UAE-raised duo eye 'dream' return to Dubai Sevens in women's world series with Belgium

Former Dubai schoolgirls Femke Soens and Louka Blommaert look ahead to qualification-deciding tournament in Madrid

Louka Blommaert, right, started out with Dubai Hurricanes and now represents Belgium sevens. Courtesy World Rugby
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A pair of former Dubai schoolgirls hope to book a return to the city later this year as players on the sevens world series after their Belgium side reached the qualification decider.

Femke Soens and Louka Blommaert grew up playing rugby on the fields of the UAE. Now they are housemates in Brussels and teammates in the Belgian national sevens team.

At the weekend they helped their side secure a place in the top four of the Sevens Challenger Series, after finishing third at a tournament in Krakow.

It meant Belgium qualified for the final event of the HSBC SVNS campaign, which is how the competition previously known as the Sevens World Series was rebranded this season.

Belgium will now enter an eight-team competition at the season-ending tournament in Madrid at the start of next month.

That will give them a shot at playing in the top-tier series next season – and so a place in the Dubai Sevens in November.

“That would be insane and a dream come true,” Blommaert, who lived in Dubai from when she was six months old, said of the prospect of returning as a world series player.

“Every time the Sevens was on, we would watch the world series matches and say, ‘Imagine if this was us one day.’ If we were to do that next year, it would be crazy.”

Both players already know what it is like to play on Pitch 1 at a packed-out Sevens.

Blommaert was given special dispensation by Belgium to play for Dubai Hurricanes, her childhood club, last year while she was recuperating from injury.

It meant she was able to play in the same side as her mother, Elke Vinck, who is a former international judoka turned rugby player, in a Hurricanes side who reached the final.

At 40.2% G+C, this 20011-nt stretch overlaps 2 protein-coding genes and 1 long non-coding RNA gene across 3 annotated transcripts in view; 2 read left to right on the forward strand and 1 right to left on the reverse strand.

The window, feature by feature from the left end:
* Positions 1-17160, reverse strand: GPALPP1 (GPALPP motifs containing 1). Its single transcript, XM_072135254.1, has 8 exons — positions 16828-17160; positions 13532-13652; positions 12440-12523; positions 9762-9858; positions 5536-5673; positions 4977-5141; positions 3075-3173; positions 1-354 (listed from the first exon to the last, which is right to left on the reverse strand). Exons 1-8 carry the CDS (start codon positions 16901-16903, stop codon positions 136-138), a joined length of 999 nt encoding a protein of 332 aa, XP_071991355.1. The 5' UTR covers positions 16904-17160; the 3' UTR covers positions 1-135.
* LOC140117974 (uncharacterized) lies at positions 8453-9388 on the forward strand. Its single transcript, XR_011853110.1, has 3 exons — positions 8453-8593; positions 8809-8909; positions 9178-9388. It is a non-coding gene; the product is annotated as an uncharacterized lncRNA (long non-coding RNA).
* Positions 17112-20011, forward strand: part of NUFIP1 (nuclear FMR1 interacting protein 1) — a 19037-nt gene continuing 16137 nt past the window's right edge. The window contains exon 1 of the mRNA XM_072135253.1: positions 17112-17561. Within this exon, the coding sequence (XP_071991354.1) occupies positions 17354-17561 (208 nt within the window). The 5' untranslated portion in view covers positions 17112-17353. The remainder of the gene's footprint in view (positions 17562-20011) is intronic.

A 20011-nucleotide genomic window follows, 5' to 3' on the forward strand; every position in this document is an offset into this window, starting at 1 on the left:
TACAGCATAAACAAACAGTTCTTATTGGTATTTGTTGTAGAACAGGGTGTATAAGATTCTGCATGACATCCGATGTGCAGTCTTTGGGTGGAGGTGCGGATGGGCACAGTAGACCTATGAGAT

“I asked if I could play with my mum, which I had been planning to do for some time, and they agreed because I was just getting back into it [after a shoulder injury],” Blommaert said.

Soens won the Gulf Under 18s Girls tournament in consecutive years in 2021 and 2022 with Dubai College.

She left the city, where she had lived since she was 18 months old, last year with a view to spending a year travelling before returning to further studies.

However, she settled in Brussels, became immersed in club rugby, and then became part of Belgium’s senior sevens set up.

Coincidentally, the first tournament of the three-leg Challenger Series – which is the feeder competition for the world series – brought her straight back to where rugby had started for her, earlier this year.

Physically, I needed to grow a little bit in the months leading up to Dubai
Femke Soens

She had only recently spent Christmas with her parents and brother in Dubai, the first time she had returned since leaving in June, then came back with the Belgium side for the tournament in January.

“It felt strange not being here on holiday,” said Soens, who had played age-group rugby for Belgium while still living in Dubai.

“I was here to play, not visit family, or do the rounds of meeting everybody.

“That was quite a big mental switch. I enjoyed the familiarity of the scenery, but it was also slightly daunting that I knew so many people there.

“It is part of the game, and it was nice that so many people had come to support. But it definitely added a bit of extra stress to my first match.”

Being pitched straight into the team for that first match in Dubai was a shock for Soens, for a variety of reasons.

She terms the whole experience of playing with Belgium a “total culture change.” She had not played senior women’s rugby before leaving the UAE.

Club rugby in Belgium is XVs rather than sevens, which again was totally new to her and Blommaert.

The team is all French speaking. And then there is the fact the duo are playing alongside players they used to sit and watch when Belgium travelled for the invitational competitions at the Dubai Sevens in the past.

“Louka and I used to show up together and watch them train,” Soens said. “It is insane to think that we now both play with them.”

Despite their youth, inexperience, and relative lack of physical conditioning compared to their teammates, Soens thinks she and Blommaert had a good grounding in the sport in the UAE.

“Playing touch [representing Middle East Touch internationally] helped a lot, as did only playing sevens rugby,” said Soens, who plans to study nursing alongside playing rugby in the future.

“Physically, I needed to grow a little bit in the months leading up to Dubai, but in terms of the game situation I don’t think that is something I needed to be taught. I fitted in well.

“I only played U18s in Dubai and going into women’s was a jump I would have liked to have made earlier.

“We have a lot of competitions within the group and I would love to get my bench press up. It is about trusting the process, and we have had a lot of support coming from the U18s to make sure we are physically ready.”

Updated: May 22, 2024, 6:53 AM